Harapan high on rejecting the budget

Zaidi Azmi
Written by Zaidi Azmi

KUALA LUMPUR – Oct 27, 2015: In their relentless pursuit to reject the Malaysia’s 2016 budget, it appears that leaders of Pakatan Harapan (PH) are not on the same page with one another on the impact of rejecting it.

While a leader from PH concurred that rejecting the budget would have serious impact on the well-being of the economy another one disagreed, saying that there would not be any significant hiccups if the budget were to be scuttled.

Parti Amanah Negara committee member Khalid Samad said that although the country would suffer severe economic repercussion should the national budget be rejected, he insisted that the economy will suffer even more if the budget was to be approved.

“Obviously the rejection of the budget would be detrimental to our economy. But at the same time it must also be acknowledged that allowing them to carry on as usual in the face of blatant misuse of funds gives a bad signal.

“Therefore, the budget needs to be rejected as quickly as possible so that an immediate re-alignment and formation of a new government can occur,” he said.

Khalid who is also member of parliament (MP) for Shah Alam added that once a new government has been formed then only can a new replacement budget be drafted.

When asked whether a new budget could be drafted quickly enough given that there are  only two more months before the year ends, Khalid expressed confidence that it was not impossible despite the exercise being strenuous.

“PH has already come out with our own shadow budget, though it is not as detailed as the official budget we can definitely use the shadow budget as a basis to draft the new budget,” he said.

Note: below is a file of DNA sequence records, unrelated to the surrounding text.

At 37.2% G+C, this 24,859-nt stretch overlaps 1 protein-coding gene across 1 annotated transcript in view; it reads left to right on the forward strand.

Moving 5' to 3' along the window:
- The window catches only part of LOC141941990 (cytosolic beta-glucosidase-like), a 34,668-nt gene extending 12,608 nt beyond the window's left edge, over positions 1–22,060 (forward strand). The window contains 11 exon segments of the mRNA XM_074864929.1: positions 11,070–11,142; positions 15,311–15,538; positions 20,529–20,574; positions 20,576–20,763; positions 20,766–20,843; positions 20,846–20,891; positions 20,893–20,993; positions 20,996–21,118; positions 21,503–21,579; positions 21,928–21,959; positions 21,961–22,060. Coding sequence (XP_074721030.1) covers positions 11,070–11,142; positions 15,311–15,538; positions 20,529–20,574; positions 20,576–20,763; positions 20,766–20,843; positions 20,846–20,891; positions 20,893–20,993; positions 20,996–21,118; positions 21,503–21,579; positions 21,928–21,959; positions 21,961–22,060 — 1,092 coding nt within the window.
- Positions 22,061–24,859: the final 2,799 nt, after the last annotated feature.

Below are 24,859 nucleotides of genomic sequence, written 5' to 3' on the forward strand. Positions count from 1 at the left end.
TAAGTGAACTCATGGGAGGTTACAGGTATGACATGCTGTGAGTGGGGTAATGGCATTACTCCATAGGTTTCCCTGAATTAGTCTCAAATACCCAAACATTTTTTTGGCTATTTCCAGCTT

However, Khalid admitted that PH’s plan to reject the national budget so that Prime Minister Datuk Seri Najib Razak can be ousted from his presidency hinges upon the support of BN MPs.

“There is no way PH can outvote BN unless BN MPs are willing to go along with our plan.

“I agree that the prospect of a mutiny happening within BN is slim but it is not impossible because as it is nobody is able to defend Najib on the RM2.6 billion political donation issue.

“This shows that when it comes down to this issue, nobody wants to touch on it and from the looks of it, he is on his own,” Khalid claimed.

On the other hand, PKR vice-president Chua Tian Chang (Tian Chua) was of differing views from Khalid on the severe drawbacks of rejecting the national budget.

He claimed that rejecting national budgets was the norm in any democratic country.

“Even Obama (President of the United States) has had his national budget rejected but I don’t see the US economy slumped or slowed down plus I don’t even see the US suffer at all.

“This budget must be rejected because it’s not a budget that solves the people’s problems. This is a budget that is drafted to defend a very unpopular Prime Minister (Najib),” he claimed.

Contrary to popular belief that rejecting the national budget would cripple the economy and spook foreign investors, Tian Chua who is also the MP for Batu, dismissed this as untrue.

He claimed that the whole purpose to scuttle the budget was to only unseat Najib from his presidential post not to “collapse” the nation’s economy.

“Rejecting the budget will not be detrimental to neither the economy nor the salary of civil servants.

“There is actually little cause for anyone to be overly worried if the national budget gets rejected because in the event that it does get scuttled only a change of leadership will occur, not the entire government policies.

“The government will continue to function regardless who the leader is and civil servants will not be affected if the budget gets rejected,” he vouched.

When asked to speculate who will be the next Prime Minister if Najib were to indeed be ousted, Tian Chua declined to name anyone except to say that the person would most likely be from BN.

“It has to come from the party that commands the majority of the house and from the looks of it BN still has the majority so the new Prime Minister would still have to be from BN’s side,” he claimed.



About the author

Zaidi Azmi

Zaidi Azmi

If Zaidi Azmi isn’t busy finding his way in the city, this 26-year-old northern kampung boy can be found struggling to make sense of the Malaysian political scene. Zaidi can be reached at zaidiazmi91@gmail.com.